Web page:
“When Journalism Becomes a Character” is the title Lyn Millner, author and FGCU journalism professor, chose for her talk for the NPC members and guests at the Monday, Oct. 19, luncheon meeting at the Hilton-Naples.
She spoke about the yellow journalism that she uncovered in the writing of her new book, “The Allure of Immortality” which tells the true story of 53-year-old Dr. Cyrus Teed and his followers who, in 1894, moved from Chicago to a mosquito-infested swampland in Estero, Florida, to build the city of their dreams, a utopia. They believed they would live forever — be immortal. They called their group Koreshans.
Since there are no living Koreshan survivors, Millner had to rely on archived material for information. Most of the information came from media reports, such as from the Fort Myers Press. She also found a journal, written by a Koreshan follower, Jennie Andrews, which was extremely helpful in her research.
Giving more background, Millner pointed out that the profession of journalism began in the 1880s. Journalists, mostly men, were paid well. There were no bylines then, thus reporters did not have to be held accountable. Journalism at that time was written to entertain, and sometimes to amuse, but not necessarily to inform. Newspapers faced a lot of competition from each other, and they printed stories to sell newspapers. Chicago journalists knew that their readers wanted action, wanted drama in their news. In the 1890s there were 10 major papers in Chicago, five morning papers and five evening papers. And all of the papers wanted readers.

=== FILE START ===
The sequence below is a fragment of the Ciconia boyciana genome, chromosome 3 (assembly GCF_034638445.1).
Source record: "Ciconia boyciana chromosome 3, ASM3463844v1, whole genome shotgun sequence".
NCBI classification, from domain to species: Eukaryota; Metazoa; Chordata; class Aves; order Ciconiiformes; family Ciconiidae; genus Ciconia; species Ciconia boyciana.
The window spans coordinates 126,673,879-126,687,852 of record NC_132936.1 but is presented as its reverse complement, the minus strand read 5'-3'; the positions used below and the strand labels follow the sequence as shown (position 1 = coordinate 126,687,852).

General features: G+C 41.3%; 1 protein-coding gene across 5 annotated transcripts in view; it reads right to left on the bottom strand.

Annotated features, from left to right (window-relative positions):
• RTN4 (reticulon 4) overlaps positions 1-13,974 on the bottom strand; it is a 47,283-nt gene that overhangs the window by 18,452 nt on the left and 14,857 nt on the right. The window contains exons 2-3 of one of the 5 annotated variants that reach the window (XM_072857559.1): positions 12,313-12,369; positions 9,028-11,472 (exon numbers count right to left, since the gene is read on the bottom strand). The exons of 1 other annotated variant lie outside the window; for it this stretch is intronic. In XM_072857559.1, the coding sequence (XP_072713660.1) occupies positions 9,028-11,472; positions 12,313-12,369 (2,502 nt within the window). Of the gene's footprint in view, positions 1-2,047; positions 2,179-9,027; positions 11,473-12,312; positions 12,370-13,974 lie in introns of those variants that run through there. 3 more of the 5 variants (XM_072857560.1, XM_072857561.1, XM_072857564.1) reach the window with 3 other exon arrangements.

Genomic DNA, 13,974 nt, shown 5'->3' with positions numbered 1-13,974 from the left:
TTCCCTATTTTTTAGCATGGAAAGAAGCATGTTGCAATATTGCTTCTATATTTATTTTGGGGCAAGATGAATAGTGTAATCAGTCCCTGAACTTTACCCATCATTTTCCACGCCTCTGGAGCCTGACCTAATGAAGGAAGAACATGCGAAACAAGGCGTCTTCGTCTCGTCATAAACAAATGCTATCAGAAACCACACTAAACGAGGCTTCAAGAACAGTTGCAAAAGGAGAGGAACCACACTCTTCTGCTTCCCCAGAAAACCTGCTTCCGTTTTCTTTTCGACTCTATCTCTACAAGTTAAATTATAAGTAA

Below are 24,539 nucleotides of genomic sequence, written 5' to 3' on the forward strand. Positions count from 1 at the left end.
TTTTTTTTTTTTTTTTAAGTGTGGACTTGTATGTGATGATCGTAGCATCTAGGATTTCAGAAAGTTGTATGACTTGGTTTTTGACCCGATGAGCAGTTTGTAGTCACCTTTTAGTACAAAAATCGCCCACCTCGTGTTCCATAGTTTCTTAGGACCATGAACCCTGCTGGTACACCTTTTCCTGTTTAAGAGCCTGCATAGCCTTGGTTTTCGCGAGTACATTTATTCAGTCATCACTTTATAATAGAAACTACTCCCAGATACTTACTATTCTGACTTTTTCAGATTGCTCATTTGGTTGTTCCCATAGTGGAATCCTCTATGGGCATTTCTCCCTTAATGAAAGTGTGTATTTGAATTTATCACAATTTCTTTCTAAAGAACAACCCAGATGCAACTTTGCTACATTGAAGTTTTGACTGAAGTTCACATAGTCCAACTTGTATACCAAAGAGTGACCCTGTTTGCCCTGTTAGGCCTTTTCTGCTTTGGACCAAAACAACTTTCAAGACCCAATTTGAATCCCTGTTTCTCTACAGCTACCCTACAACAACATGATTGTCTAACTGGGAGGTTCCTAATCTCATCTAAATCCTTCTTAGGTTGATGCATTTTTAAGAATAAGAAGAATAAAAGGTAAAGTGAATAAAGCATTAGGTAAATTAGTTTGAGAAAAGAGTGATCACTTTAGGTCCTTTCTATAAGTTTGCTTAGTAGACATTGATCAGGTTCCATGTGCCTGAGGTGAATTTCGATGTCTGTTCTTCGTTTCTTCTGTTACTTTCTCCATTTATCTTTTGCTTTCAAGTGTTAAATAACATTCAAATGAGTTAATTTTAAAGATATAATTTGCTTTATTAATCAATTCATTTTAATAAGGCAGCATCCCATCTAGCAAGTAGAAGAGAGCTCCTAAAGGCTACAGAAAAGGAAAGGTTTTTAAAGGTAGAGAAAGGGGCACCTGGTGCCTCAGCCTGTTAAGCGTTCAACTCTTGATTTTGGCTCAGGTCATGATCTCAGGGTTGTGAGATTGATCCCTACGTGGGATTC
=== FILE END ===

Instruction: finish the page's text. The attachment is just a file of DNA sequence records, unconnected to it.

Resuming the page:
The media reports Millner read about Teed described him, she said, but most described him cruelly. Many of the stories were written anonymously, and the reporters often used stereotypes to describe Teed and his followers. The results were that the Koreshans were ostracized by many. Teed called the negative journalism about the Koreshans “persecution.”
“He has the appearance of a very ordinary man,” wrote one reporter. “He has gold-filled teeth and his eyes flashed,” wrote another. One wrote, “After he shaved off his beard, he was the most sensual-looking man one could find in a two-days’ walk throughout the city.”
Sidney Miller, a newspaper publisher, was on a mission to bring down Dr. Cyrus Teed. “Teed’s heaven was actually hell,” wrote Miller. “Their embryo metropolis is of the concave world.”
Miller was joined in his efforts by a former Koreshan follower, Mr. Spear. He and his wife belonged to the celibate community, but left after Teed made advances to the wife.
“Why did these very well educated and cultural people, who brought their children with them, choose to follow Teed?” asked Millner. “Teed came along at a time when people were searching for answers. He took something from many religions so that there was a little something for everyone.”
She said that she did her best to write a book, “The Allure of Immortality,” that is accurate and true. “And, it’s about belief,” Millner said. “What one believes shapes one’s life.”